I fell in love with Walmart in Texas.
Living in Walmart-protected Portland while the Walmart phenomena had moved to Oregon, I had never visited the store more than once or twice before moving to the Lone Star State. Needless to say, I was unprepared for the level of adoration people held for their beloved super-cheap buy-everything department store.
But after trying every other department store in Texas (and every grocery store, to boot), I too was an easily converted fan. Living in a town of 4,000 more than an hour from Austin, I quickly joined the local populace in celebrating Walmart as a legitimate place to recreate. Heck, Melissa and I almost always ended up at Walmart on our weekly date nights. (absolutely no comments allowed insinuating that we have become an old married couple... *smirk*)
Now, a few years later after my conversion to Walmart-fandom, I find it difficult to understand the massive hatred people hold for the most successful department store chain in capitalist history. I suppose it's a little like the universal hatred (and fear?) of Microsoft. Both are the 800-lb gorillas in their respective fields, and it is nearly impossible to compete directly with them and expect to survive another fiscal year.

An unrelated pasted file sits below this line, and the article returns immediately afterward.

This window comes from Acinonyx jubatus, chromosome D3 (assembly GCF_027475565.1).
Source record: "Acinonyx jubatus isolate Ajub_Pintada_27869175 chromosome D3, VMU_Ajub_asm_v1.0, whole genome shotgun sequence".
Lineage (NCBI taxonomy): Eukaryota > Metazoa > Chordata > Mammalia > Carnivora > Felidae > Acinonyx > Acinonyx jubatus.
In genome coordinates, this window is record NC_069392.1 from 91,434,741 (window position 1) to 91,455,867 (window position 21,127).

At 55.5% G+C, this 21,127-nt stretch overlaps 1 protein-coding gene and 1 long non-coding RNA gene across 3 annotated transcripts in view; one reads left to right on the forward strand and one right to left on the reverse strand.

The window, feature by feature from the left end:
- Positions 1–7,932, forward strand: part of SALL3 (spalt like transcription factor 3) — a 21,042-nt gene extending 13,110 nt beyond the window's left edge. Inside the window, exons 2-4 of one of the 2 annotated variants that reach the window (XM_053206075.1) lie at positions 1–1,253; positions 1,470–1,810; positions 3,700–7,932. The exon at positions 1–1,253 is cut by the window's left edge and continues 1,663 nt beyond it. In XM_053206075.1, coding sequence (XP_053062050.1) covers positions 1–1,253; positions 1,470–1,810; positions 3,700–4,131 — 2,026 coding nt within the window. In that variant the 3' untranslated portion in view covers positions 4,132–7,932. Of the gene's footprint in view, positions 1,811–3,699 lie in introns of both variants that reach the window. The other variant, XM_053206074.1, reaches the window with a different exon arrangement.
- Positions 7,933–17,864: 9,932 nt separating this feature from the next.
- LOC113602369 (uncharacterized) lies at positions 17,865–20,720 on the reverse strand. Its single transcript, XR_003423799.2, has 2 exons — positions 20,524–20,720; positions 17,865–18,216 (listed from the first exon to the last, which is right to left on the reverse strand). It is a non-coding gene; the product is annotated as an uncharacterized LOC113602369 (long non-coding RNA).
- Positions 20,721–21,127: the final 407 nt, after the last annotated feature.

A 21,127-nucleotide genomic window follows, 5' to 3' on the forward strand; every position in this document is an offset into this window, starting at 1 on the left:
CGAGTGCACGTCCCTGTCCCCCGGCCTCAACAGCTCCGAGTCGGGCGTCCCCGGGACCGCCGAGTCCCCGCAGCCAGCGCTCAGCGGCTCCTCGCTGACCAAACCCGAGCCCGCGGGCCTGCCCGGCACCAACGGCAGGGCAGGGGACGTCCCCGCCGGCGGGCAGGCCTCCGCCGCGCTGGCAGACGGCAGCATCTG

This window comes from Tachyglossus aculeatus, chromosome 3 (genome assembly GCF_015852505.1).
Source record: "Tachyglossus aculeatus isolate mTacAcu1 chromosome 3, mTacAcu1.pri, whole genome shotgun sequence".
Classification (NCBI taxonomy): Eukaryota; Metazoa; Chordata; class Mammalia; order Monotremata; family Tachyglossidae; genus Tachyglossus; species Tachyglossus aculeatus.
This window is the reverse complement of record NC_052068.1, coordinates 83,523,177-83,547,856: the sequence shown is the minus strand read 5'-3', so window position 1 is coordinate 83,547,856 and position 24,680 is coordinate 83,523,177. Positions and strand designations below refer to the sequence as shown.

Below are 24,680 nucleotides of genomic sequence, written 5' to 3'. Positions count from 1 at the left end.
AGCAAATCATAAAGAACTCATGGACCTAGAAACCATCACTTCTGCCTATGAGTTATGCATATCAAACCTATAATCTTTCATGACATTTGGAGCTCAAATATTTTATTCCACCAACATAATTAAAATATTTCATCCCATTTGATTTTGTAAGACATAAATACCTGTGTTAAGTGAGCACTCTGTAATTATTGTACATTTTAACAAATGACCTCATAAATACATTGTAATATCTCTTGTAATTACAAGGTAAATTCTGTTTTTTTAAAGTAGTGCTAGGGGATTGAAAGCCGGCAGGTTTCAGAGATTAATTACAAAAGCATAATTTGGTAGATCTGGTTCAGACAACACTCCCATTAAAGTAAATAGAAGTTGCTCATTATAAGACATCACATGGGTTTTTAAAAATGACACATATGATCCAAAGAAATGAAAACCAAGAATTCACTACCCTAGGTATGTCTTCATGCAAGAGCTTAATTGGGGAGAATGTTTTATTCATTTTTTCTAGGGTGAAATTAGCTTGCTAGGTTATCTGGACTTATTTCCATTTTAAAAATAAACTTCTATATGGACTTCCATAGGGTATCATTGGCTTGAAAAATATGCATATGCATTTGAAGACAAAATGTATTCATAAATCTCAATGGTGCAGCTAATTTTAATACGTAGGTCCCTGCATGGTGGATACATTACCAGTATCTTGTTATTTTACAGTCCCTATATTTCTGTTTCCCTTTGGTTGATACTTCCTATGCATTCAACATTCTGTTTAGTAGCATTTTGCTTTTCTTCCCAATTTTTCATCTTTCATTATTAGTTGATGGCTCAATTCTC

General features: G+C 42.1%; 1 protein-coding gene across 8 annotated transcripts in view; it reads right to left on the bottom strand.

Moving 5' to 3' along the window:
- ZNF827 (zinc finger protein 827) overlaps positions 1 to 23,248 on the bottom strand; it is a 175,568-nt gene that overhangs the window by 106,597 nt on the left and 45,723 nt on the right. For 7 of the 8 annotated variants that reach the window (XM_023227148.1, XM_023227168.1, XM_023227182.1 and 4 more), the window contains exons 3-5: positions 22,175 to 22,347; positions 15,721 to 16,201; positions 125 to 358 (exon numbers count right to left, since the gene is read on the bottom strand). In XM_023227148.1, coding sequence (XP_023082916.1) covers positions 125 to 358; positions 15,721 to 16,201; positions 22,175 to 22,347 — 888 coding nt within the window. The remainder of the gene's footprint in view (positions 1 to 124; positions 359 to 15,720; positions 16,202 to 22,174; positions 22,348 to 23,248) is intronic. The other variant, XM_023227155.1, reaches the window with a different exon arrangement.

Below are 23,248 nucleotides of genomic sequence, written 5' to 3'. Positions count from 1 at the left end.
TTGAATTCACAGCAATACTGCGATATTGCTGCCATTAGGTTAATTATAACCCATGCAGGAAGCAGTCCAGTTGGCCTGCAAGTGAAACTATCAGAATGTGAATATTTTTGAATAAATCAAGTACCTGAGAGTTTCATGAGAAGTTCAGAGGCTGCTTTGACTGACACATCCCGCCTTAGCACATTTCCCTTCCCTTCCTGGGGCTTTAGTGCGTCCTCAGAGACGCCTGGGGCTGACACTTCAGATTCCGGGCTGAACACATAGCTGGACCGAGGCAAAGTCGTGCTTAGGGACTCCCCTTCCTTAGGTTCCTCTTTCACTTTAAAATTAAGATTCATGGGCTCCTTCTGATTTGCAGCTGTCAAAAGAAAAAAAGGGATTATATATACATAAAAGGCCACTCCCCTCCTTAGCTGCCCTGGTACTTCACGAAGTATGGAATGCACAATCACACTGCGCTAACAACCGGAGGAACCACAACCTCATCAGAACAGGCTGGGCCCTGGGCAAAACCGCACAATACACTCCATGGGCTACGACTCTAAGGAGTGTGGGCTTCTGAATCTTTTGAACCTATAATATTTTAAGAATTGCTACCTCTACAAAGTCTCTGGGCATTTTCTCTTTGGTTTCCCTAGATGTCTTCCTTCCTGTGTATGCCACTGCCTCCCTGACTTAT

And thus the venomous campaigns aimed at fighting Walmart with the only force that is larger, more bloated, and more beaureacratic than Walmart itself: the United States government. Yes, just like Microsoft, the losers in the capitalist game resort to haranguing the ref, attempting to incite Uncle Sam to throw a few swings in the underdog's favor.
No doubt there are legitimate complaints about the business practices of Walmart. But I do find it hard to believe they are doing anything too terribly different than any other business in America; they just happen to be doing it a lot better, and are thus attracting the mud-slingers.
God knows I'm no raving fan of stark, unregulated capitalism, but neither have I ever been a fan of parasitic labor unions trying to bankrupt their source of income by raising minimum (as in, "not living") wage and forcing Walmart to offer part-time employees comprehensive health coverage.
Besides, if the beaureacrats won, my toothpaste would jump from $0.37 to $0.72. And I'm not sure I could live with that.